If you're in the UK and you as an individual want a copy of the American edition of Coraline, American Gods , or whatever, you should probably buy it from an online bookseller like Amazon.com or B&N.com. (If you want a pre-signed copy try DreamHaven.)

The editions on sale in the UK will be the Bloomsbury editions -- which means Dawn French reading the book (which is pretty damn spiffy, you must admit) and the unillustrated book. Because of rights and territories and what have you, the US edition won't be sold in shops in the UK, any more than the UK edition will be in shops in the US.

Incidentally, there are really rather nice e-cards for the UK edition of Coraline out now here at the Bloomsbury site. I like the middle one best, but the one on the right is kind of strange.
(Neil)


Bear, is the "someone-to-be-determined" that Neil mentions you?

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#52420 - 07/19/02 03:54 PM Re: Best comic books
sobell
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strega and JohnConstantine, I'm so glad you mentioned Fables. As it turns out, my local comics shop still had copies of #1, so I was able to get myself all caught up. So now I have another comic to read. Given that The Authority more or less wrapped up (they'll be doing one-shots) and Midnight Nation is done, I've been looking for a few good titles.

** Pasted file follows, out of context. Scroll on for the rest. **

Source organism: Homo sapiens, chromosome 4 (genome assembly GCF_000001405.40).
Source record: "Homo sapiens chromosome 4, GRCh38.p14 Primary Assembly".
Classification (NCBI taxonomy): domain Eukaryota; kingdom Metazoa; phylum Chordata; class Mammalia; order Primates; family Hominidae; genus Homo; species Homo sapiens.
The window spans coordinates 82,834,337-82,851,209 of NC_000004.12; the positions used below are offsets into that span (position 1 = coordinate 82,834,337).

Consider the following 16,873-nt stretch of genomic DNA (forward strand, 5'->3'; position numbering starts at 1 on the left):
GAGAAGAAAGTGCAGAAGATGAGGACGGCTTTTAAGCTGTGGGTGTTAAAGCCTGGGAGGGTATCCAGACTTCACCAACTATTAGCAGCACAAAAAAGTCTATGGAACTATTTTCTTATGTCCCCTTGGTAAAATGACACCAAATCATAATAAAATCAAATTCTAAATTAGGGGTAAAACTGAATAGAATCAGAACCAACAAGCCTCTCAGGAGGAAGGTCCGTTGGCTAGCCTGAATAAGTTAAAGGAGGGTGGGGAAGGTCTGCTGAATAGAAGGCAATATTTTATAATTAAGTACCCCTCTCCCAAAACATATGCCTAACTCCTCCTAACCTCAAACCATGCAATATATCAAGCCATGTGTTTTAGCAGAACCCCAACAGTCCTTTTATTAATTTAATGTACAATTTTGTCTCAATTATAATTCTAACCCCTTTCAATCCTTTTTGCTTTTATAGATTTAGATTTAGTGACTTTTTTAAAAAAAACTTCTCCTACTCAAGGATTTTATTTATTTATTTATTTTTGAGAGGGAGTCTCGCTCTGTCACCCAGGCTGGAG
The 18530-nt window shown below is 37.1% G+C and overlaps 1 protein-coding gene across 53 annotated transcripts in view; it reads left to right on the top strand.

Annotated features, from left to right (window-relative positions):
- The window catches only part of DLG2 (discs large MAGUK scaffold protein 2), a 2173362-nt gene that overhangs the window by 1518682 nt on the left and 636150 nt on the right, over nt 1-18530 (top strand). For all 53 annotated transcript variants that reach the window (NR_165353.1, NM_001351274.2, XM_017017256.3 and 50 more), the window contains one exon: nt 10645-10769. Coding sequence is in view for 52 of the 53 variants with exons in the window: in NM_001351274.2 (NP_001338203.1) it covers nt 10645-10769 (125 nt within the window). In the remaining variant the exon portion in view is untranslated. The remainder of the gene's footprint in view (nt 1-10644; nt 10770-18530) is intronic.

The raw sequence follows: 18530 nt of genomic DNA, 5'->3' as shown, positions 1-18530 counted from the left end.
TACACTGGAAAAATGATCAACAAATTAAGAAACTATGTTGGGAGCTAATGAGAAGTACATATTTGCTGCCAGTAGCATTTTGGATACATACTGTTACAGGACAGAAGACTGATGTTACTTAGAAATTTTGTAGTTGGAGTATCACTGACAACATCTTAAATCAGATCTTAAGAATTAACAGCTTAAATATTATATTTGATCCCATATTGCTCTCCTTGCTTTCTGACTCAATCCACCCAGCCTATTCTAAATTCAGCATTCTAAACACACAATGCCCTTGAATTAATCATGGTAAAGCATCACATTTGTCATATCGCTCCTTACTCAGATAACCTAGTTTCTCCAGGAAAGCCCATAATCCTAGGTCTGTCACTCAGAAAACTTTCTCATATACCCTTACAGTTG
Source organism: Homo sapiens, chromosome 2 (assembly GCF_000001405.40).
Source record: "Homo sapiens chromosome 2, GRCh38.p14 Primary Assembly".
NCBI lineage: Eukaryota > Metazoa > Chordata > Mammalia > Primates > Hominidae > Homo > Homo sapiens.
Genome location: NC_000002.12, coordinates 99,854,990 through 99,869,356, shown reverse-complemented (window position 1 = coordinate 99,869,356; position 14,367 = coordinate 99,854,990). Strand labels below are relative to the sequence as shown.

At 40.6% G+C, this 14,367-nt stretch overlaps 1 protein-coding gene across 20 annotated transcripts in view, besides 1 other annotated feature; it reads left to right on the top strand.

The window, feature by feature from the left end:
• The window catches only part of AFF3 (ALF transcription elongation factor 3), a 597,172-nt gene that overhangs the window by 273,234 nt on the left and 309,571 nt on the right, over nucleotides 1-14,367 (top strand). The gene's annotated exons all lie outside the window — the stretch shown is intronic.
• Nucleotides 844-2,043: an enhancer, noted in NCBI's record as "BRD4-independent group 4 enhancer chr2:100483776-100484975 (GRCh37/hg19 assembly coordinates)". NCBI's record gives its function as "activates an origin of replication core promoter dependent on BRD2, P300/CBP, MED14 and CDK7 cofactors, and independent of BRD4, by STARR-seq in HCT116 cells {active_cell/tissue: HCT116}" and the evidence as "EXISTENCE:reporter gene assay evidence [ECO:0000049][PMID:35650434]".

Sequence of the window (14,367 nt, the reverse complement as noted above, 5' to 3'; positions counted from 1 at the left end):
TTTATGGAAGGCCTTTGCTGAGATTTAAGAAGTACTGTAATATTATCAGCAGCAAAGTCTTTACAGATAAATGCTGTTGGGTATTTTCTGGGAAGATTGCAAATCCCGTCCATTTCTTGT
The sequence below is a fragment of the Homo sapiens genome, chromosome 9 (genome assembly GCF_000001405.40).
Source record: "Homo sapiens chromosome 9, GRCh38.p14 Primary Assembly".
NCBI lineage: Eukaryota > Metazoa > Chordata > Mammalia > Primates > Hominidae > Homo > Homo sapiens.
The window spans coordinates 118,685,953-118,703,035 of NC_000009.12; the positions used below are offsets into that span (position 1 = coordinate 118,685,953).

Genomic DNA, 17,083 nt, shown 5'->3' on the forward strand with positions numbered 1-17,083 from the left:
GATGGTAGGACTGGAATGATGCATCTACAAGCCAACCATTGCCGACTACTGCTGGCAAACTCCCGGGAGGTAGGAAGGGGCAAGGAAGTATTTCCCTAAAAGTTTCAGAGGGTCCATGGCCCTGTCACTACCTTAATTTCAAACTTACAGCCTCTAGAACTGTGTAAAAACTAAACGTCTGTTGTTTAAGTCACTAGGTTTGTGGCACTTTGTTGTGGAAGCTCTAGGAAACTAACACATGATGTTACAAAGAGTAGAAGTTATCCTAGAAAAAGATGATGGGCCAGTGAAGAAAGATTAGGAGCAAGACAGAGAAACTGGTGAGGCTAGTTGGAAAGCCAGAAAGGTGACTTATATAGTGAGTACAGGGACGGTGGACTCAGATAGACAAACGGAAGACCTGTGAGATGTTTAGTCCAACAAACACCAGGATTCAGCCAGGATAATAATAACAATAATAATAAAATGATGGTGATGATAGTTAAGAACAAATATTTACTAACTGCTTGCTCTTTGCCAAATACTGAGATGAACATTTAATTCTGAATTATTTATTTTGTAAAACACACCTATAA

Also, for those who are big fans of the WildStorm Universe -- I picked up the new Stormwatch imprint yesterday. Good stuff -- a commando team that kills superheroes, as opposed to being superheroes themselves.

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#52421 - 07/20/02 07:09 AM Re: Best comic books
Bear
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John, alas it is not me. I think that's a public event. I just get to talk to him all alone in a hotel room, heh heh.

Seriously, I am so excited about this interview. This man has been a hero of mine since I was 15. I keep wondering what I should ask him to sign....

And Daegaer, I think you might like Alan Moore's League of Extraordinary Gentlemen a lot. Small H and I are huge fnas of it! It's set at the end of the 19th century, and all of the characters are figures from sensational novels or stories of the time - so we've got Fu Manchu, Mr Hyde, Myecroft Holmes....It's absolutely wonderful. It's available in v. expensive hardback, but I know that Sub City on Wicklow street still have the original comics, which would be much, much cheaper.

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#52422 - 07/21/02 06:00 PM Re: Best comic books
Daegaer
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Lucrezia and Bear, thanks for the suggestions! Alas, poor paycheque!
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#52423 - 07/22/02 03:45 PM Re: Best comic books
JohnConstantine
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 Quote: